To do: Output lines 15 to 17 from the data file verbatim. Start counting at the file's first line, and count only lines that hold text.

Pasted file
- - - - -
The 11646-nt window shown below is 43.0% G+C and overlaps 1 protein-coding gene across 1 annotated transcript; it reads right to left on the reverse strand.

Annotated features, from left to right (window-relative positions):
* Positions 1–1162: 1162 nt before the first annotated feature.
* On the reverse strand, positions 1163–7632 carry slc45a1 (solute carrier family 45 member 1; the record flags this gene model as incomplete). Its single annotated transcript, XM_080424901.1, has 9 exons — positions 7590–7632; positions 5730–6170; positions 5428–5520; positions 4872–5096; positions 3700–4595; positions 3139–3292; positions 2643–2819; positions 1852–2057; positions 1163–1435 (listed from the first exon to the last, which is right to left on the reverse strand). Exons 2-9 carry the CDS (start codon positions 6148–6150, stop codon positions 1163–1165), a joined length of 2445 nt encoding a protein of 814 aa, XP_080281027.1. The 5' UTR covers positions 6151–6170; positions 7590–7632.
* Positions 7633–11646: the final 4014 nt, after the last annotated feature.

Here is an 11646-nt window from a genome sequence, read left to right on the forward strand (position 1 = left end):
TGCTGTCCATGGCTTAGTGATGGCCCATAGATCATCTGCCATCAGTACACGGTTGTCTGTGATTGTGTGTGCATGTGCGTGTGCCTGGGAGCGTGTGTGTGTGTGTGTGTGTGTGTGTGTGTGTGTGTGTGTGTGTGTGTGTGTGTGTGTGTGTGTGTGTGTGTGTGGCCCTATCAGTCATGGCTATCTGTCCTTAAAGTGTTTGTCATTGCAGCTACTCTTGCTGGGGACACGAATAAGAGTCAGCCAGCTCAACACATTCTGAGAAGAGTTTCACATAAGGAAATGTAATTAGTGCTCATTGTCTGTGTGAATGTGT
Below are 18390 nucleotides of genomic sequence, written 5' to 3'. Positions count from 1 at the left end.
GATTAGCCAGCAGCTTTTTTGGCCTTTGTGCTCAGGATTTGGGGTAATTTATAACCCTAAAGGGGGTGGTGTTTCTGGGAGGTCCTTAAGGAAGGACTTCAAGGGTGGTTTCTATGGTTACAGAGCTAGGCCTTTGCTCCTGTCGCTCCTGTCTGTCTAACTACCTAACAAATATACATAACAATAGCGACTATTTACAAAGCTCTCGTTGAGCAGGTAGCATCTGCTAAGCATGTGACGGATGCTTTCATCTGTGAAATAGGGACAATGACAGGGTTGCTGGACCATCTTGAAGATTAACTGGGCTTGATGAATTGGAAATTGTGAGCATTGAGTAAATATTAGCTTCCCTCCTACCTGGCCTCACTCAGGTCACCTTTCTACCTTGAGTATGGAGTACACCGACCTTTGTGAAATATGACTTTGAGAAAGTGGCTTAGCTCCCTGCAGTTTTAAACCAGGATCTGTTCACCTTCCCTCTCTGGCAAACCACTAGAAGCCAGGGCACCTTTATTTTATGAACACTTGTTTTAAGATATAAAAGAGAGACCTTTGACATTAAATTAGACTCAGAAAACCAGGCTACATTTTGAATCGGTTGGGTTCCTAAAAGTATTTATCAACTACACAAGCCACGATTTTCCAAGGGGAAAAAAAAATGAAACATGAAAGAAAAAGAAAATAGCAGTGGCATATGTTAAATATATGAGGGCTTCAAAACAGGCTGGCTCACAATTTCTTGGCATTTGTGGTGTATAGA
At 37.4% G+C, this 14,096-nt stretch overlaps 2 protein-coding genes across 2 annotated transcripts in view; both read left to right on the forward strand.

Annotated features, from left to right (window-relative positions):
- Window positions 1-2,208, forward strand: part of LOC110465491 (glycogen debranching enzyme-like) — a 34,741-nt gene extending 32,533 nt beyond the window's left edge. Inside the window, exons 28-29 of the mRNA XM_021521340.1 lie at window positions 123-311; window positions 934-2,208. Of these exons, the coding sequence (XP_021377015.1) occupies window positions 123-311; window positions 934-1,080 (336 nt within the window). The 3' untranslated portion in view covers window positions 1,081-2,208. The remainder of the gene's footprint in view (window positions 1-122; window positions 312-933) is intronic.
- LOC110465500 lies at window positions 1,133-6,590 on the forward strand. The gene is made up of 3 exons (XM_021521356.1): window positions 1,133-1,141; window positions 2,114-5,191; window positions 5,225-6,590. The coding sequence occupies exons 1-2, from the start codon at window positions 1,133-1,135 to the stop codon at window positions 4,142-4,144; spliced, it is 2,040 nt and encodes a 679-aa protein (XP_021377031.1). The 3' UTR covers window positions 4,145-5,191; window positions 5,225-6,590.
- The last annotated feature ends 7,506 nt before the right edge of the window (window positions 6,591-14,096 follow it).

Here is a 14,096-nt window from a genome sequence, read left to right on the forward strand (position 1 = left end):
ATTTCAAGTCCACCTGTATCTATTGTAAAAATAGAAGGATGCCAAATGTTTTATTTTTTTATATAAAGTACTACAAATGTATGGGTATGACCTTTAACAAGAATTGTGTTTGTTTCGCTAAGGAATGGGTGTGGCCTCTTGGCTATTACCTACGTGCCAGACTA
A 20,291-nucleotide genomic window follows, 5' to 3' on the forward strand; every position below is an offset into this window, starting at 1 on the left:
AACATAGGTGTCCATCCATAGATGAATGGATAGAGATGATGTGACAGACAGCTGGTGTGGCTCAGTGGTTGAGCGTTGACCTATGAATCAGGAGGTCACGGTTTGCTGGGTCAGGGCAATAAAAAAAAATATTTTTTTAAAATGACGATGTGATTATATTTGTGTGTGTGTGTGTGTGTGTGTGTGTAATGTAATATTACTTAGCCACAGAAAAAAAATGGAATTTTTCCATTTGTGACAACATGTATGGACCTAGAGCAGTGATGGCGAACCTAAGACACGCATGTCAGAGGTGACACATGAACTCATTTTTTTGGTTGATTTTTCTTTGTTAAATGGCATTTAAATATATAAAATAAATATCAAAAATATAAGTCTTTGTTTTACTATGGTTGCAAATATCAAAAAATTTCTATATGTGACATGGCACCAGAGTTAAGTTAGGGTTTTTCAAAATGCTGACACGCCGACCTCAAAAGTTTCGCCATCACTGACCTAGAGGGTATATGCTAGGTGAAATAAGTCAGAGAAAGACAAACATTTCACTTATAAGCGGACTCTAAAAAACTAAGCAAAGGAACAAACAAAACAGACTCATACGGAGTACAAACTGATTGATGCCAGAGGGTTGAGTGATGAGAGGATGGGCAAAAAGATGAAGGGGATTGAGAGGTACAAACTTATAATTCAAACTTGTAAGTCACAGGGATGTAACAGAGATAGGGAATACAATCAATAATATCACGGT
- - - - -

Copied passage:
Here is a 14,096-nt window from a genome sequence, read left to right on the forward strand (position 1 = left end):
ATTTCAAGTCCACCTGTATCTATTGTAAAAATAGAAGGATGCCAAATGTTTTATTTTTTTATATAAAGTACTACAAATGTATGGGTATGACCTTTAACAAGAATTGTGTTTGTTTCGCTAAGGAATGGGTGTGGCCTCTTGGCTATTACCTACGTGCCAGACTA
A 20,291-nucleotide genomic window follows, 5' to 3' on the forward strand; every position below is an offset into this window, starting at 1 on the left: